While custody cases typically focus on how parenting time will be split between a child’s parents (among other things), these cases do not usually set up visitation rights or plans for other family members – like a child’s grandparents.
When grandparents (or others) want to pursue visitation and have court orders in place regarding their rights to spend time with a child, they will have to petition the court for such a request, and the following provides a simplified explanation of how to do so.
Filing for Grandparent Visitation: Here’s What You Need to Do
Step 1 – Complete & File the Appropriate Court Forms.
Specifically, in Arizona, the form that needs to be completed and submitted to the court will be a Petition to Establish Grandparent Visitation. Here, it’s important to point out that this form will only be applicable to your situation if:
- You are the natural or adoptive grandparent of the child.
- You are a great grandparent of a child.
- You want to get a court order regarding visitation with the child.
- The child has lived in Arizona for a minimum of six (6) months prior to filing the petition.
- The parents of the child have been divorced for a minimum of three (3) months; one parent has been dead or missing for a minimum of three (3) months; OR the child was born to unmarried parents.
Step 2 – Serve the Court Papers to the Interested Parties.
Once the appropriate form has been filed with the court (and the court fees have been paid), the next step in this process will be to have the other interested parties served with the court papers. In general, the “interested parties” will be one or both of the child’s parents. For more details on how to serve court papers to someone in Arizona, click here.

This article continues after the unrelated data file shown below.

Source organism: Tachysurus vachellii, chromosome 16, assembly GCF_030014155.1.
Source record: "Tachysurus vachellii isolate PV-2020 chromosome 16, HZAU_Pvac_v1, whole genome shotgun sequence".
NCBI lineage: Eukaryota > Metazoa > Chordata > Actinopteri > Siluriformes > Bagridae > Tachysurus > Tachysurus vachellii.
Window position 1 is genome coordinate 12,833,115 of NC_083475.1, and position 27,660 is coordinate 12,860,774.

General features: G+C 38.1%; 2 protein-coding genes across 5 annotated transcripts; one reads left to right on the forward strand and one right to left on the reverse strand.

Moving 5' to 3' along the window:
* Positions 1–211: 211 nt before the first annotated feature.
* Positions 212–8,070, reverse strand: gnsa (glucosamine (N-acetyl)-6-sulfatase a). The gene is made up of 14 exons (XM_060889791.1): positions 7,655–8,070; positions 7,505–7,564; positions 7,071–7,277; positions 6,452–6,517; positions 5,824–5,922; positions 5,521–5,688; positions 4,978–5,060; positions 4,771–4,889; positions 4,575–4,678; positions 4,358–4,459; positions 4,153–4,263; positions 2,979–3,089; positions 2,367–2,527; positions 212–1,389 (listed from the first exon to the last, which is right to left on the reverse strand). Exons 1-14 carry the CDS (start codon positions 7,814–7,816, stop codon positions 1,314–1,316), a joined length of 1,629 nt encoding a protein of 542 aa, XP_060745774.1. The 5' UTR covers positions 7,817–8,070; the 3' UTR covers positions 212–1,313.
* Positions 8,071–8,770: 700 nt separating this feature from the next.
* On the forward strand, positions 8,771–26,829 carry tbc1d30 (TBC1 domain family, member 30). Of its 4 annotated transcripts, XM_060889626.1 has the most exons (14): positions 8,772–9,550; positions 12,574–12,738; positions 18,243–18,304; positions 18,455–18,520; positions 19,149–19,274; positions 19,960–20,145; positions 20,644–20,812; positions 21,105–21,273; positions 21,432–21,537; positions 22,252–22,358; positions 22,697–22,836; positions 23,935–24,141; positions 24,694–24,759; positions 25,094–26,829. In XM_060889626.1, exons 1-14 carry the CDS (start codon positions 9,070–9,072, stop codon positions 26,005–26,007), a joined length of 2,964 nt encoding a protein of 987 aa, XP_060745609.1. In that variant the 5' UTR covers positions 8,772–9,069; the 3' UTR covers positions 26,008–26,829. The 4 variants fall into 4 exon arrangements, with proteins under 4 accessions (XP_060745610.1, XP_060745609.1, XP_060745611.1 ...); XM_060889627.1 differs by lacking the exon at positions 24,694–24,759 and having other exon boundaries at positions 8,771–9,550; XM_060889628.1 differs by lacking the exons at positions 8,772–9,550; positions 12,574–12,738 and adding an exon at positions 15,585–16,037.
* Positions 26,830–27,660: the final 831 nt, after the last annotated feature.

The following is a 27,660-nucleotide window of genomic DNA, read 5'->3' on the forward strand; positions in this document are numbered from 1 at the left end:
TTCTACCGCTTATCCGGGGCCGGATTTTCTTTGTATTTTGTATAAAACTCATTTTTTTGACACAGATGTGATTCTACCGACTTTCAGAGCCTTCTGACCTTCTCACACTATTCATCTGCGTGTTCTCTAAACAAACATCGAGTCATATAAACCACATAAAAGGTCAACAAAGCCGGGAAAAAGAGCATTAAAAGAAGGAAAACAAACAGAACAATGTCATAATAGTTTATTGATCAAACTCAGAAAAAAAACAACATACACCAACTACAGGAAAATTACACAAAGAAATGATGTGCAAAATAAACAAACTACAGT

Once you have fulfilled this step, the proverbial ball will be out of your hands (in other words, you have done what you need to do to initiate the case, and you will likely have to wait for the other parties to take action).
Step 3 – Wait for a Response and Possibly a Trial Date.
After the other interested parties in the case have been served with the court papers, they usually have two options:
- File a response to the papers – Responses will usually be filed when another party disagrees with part or all of the visitation request. Should a response be filed, the filing party is required to ensure that you are served with a copy of the response after it has been submitted to the court.
- Do nothing – If no response is filed, the court can be inclined to grant the visitation as requested.
If a response is filed (i.e., there is a disagreement to the requested visitation), a trial date will have to be set to put the matter before a judge to resolve.
Step 4 – The Final Order Will Be Issued.
Finally, the matter will be put before the court for a final ruling. If the ruling grants visitation to the grandparents (or other petitioner), it should stipulate when the visitation can occur, how long the visitation will last and possibly even whether other communications (like phone calls) are permissible.
Scottsdale Family Law Attorney at the Law Office of Karen A. Schoenau
Do you need help with a visitation or custody case – or with any family law issues? If so, you can rely on Scottsdale Family Law Attorney Karen Schoenau for honest answers, effective representation and the best possible outcomes to your case. Since 1987, Karen Schoenau has been committed to helping people resolve their important family law matters, including complex cases related to divorce, custody, paternity and other issues.
To receive professional advice and learn more about how we can help you, schedule an initial consultation with Attorney Karen Schoenau. You can set up this meeting by calling 480-467-3435 or by emailing us using the drop-down contact form at the top of this page.
From her offices based in Scottsdale, Attorney Karen Schoenau represents clients throughout the metropolitan Scottsdale area, including Scottsdale, Mesa, Surprise, Maricopa County, Pinal County, Gila County and throughout the state of Arizona.